Money Talks News: How to Avoid the Most Common Money Mistakes

Whether it's overspending during the holidays, or putting some latest gadget on a high-interest credit card, everybody makes money mistakes.

But you really want to keep financial mistakes to a minimum. And I'm not talking about paying 5 dollars for a cup of coffee kind.

I'm talking about some really big mistakes. Here are some examples and ways you can avoid them.

Mistake number one: Paying 20% on a credit card when you're earning .2 on your savings.

Better idea: If your job is secure and you don't need the cash immediately, use low-interest savings to pay off that high interest debt.

Mistake number two: Buying stuff new when used would do.

Like paying 20 grand for a new car when you could have gotten a used one for 10. Save that money! Invest 10 grand for 10 years at 10 percent, and it will grow to $25,000.

Dumb move number 3? Not participating in your company's 401k or other retirement plan, especially if they offer matching money.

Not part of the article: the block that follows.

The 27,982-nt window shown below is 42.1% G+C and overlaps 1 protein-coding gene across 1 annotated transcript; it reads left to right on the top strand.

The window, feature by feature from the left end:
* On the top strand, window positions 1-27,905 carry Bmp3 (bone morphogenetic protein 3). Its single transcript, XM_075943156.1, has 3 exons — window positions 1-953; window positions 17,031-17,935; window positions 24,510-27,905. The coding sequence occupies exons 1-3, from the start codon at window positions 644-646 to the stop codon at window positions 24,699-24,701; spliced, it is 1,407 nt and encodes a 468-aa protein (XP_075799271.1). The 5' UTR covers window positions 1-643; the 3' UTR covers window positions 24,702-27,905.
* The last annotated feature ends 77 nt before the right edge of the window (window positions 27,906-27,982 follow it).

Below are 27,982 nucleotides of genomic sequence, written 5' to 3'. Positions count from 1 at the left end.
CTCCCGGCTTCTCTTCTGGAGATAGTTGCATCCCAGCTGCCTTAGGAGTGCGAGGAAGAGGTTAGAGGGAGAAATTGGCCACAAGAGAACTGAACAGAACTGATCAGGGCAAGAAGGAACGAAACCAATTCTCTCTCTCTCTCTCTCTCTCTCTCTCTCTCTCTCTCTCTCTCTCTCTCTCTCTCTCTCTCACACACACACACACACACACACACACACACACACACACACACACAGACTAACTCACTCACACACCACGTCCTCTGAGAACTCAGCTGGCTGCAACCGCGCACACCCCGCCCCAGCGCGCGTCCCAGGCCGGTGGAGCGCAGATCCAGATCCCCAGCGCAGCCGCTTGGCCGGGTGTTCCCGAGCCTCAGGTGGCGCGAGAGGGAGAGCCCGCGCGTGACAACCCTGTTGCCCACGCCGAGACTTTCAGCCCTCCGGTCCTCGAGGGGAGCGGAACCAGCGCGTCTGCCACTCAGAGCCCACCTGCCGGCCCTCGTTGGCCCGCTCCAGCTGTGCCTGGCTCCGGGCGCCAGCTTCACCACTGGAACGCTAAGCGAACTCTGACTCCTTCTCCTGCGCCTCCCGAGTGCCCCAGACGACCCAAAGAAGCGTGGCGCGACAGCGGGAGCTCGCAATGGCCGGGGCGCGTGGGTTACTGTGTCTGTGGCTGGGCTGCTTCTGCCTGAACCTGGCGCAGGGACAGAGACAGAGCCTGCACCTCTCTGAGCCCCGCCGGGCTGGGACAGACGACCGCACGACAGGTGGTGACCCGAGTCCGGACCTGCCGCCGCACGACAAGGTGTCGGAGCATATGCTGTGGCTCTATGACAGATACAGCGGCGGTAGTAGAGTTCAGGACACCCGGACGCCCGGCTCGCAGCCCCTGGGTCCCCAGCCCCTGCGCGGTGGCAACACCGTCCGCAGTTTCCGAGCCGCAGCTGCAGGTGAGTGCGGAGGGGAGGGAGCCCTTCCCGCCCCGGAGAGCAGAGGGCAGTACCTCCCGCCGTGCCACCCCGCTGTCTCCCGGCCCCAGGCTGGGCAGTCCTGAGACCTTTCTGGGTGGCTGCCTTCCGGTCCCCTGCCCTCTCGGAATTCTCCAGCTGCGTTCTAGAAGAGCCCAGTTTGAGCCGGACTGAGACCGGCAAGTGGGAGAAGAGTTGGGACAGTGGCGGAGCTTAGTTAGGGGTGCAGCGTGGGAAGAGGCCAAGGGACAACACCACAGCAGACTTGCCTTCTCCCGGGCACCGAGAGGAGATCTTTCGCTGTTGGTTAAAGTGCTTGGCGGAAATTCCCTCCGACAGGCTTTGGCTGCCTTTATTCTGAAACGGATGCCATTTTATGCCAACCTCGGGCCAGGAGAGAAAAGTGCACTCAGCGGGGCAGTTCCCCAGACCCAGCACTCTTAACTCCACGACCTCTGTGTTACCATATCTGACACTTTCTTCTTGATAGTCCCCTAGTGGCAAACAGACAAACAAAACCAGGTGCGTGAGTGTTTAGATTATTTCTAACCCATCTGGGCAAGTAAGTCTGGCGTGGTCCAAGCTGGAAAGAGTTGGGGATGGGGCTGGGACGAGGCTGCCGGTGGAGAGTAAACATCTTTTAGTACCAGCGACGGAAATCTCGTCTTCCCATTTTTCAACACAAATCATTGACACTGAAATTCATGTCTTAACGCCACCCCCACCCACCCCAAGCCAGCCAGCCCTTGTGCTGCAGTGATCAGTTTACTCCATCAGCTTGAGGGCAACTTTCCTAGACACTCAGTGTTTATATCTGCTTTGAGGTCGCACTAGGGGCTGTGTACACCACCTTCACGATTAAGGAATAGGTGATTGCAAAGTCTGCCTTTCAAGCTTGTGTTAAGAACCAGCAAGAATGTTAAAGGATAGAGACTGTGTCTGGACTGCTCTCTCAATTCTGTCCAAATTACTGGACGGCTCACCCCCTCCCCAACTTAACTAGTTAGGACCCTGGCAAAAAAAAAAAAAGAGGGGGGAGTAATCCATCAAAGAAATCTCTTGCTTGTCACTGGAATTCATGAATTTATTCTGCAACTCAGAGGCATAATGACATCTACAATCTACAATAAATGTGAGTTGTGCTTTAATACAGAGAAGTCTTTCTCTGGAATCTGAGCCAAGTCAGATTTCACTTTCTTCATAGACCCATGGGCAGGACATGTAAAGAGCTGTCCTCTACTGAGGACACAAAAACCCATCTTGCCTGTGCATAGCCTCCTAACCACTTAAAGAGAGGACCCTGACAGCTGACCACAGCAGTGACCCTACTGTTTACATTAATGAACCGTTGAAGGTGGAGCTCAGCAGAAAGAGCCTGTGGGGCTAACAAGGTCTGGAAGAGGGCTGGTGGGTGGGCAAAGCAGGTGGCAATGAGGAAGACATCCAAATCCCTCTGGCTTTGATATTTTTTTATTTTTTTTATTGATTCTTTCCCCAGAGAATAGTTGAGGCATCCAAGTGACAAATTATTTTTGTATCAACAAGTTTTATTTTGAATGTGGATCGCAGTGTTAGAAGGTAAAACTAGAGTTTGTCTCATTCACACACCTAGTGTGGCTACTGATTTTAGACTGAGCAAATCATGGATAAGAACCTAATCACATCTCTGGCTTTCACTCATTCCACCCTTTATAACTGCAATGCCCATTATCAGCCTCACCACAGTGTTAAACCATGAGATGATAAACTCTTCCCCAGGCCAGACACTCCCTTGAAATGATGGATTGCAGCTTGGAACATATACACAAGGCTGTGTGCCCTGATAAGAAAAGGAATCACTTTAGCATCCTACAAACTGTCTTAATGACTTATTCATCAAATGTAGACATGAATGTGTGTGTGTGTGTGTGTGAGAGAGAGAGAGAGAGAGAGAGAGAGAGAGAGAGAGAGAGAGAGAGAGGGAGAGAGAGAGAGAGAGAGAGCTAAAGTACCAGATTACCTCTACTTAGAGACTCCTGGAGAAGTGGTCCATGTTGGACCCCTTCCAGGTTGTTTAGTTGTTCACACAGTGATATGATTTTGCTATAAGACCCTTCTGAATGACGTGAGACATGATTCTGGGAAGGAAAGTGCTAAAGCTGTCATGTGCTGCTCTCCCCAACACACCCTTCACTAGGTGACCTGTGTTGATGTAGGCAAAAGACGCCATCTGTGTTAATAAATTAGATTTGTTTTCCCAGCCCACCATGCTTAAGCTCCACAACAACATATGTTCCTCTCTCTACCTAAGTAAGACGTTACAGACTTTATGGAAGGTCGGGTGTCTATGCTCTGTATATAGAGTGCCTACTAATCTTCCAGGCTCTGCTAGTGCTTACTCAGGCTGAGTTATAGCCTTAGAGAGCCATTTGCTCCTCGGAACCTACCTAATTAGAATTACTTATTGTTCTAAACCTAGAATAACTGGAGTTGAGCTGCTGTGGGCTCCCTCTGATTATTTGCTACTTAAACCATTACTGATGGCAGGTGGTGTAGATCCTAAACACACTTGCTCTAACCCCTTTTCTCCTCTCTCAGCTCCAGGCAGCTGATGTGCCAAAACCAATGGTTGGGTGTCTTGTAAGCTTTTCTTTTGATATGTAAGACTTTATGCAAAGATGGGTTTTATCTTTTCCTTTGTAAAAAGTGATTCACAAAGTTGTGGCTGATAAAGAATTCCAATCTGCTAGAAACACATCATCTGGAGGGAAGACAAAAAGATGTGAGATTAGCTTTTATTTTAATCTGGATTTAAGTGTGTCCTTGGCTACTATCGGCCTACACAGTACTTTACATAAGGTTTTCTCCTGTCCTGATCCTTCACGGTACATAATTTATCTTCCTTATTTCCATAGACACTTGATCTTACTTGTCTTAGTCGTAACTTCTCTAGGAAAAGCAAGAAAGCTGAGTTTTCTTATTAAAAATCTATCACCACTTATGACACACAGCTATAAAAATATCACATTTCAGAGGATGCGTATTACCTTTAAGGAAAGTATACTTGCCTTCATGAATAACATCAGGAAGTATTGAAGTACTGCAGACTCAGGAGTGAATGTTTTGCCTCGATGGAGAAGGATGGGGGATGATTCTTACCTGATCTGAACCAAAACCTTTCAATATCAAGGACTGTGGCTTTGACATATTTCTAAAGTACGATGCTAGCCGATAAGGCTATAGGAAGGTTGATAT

You should never turn down free money, or the tax deduction you'll get for contributing to your own retirement.

Another dumb move? Borrowing to buy things that go down in value. Borrowing for a house is one thing - it might go up in value.

But borrowing for clothes, cars or anything else that goes down in value? Not the path to riches.

And a final dumb idea: overspending to get rewards.

Sure it's tempting to try and rack up a bunch of frequent flier miles, but if you can't pay that credit card off every month, you shouldn't be trying.

Bottom line... We all make money mistakes, and there's nothing wrong with that, especially when we learn from them.

What you need now is more money mistakes and the solutions. They're waiting for you at

Just do a search for "money mistakes."

For Money Talks News, I'm Stacy Johnson.